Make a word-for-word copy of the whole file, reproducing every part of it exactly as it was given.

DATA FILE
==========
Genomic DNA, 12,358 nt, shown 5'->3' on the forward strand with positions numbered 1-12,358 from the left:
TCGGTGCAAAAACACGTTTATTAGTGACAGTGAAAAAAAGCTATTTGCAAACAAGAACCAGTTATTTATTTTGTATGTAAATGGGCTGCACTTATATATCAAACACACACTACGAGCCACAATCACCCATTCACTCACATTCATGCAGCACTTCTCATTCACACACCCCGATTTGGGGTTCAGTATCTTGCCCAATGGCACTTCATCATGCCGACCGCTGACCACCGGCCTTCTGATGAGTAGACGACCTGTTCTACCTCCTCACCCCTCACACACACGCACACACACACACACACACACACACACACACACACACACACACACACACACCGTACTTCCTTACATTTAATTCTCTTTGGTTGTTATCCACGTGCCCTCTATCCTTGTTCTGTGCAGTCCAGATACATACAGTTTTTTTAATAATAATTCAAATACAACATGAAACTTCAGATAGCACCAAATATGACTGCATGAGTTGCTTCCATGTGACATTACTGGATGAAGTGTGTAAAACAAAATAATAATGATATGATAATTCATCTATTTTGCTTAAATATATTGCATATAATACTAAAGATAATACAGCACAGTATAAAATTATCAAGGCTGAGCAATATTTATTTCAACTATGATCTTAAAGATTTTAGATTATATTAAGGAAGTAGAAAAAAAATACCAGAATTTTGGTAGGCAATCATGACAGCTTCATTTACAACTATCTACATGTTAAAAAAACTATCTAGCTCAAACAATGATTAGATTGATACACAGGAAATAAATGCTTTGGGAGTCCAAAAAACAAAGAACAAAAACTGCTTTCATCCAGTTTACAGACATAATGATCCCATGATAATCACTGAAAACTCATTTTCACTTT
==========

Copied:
Genomic DNA, 12,358 nt, shown 5'->3' on the forward strand with positions numbered 1-12,358 from the left:
TCGGTGCAAAAACACGTTTATTAGTGACAGTGAAAAAAAGCTATTTGCAAACAAGAACCAGTTATTTATTTTGTATGTAAATGGGCTGCACTTATATATCAAACACACACTACGAGCCACAATCACCCATTCACTCACATTCATGCAGCACTTCTCATTCACACACCCCGATTTGGGGTTCAGTATCTTGCCCAATGGCACTTCATCATGCCGACCGCTGACCACCGGCCTTCTGATGAGTAGACGACCTGTTCTACCTCCTCACCCCTCACACACACGCACACACACACACACACACACACACACACACACACACACACACACACACACCGTACTTCCTTACATTTAATTCTCTTTGGTTGTTATCCACGTGCCCTCTATCCTTGTTCTGTGCAGTCCAGATACATACAGTTTTTTTAATAATAATTCAAATACAACATGAAACTTCAGATAGCACCAAATATGACTGCATGAGTTGCTTCCATGTGACATTACTGGATGAAGTGTGTAAAACAAAATAATAATGATATGATAATTCATCTATTTTGCTTAAATATATTGCATATAATACTAAAGATAATACAGCACAGTATAAAATTATCAAGGCTGAGCAATATTTATTTCAACTATGATCTTAAAGATTTTAGATTATATTAAGGAAGTAGAAAAAAAATACCAGAATTTTGGTAGGCAATCATGACAGCTTCATTTACAACTATCTACATGTTAAAAAAACTATCTAGCTCAAACAATGATTAGATTGATACACAGGAAATAAATGCTTTGGGAGTCCAAAAAACAAAGAACAAAAACTGCTTTCATCCAGTTTACAGACATAATGATCCCATGATAATCACTGAAAACTCATTTTCACTTT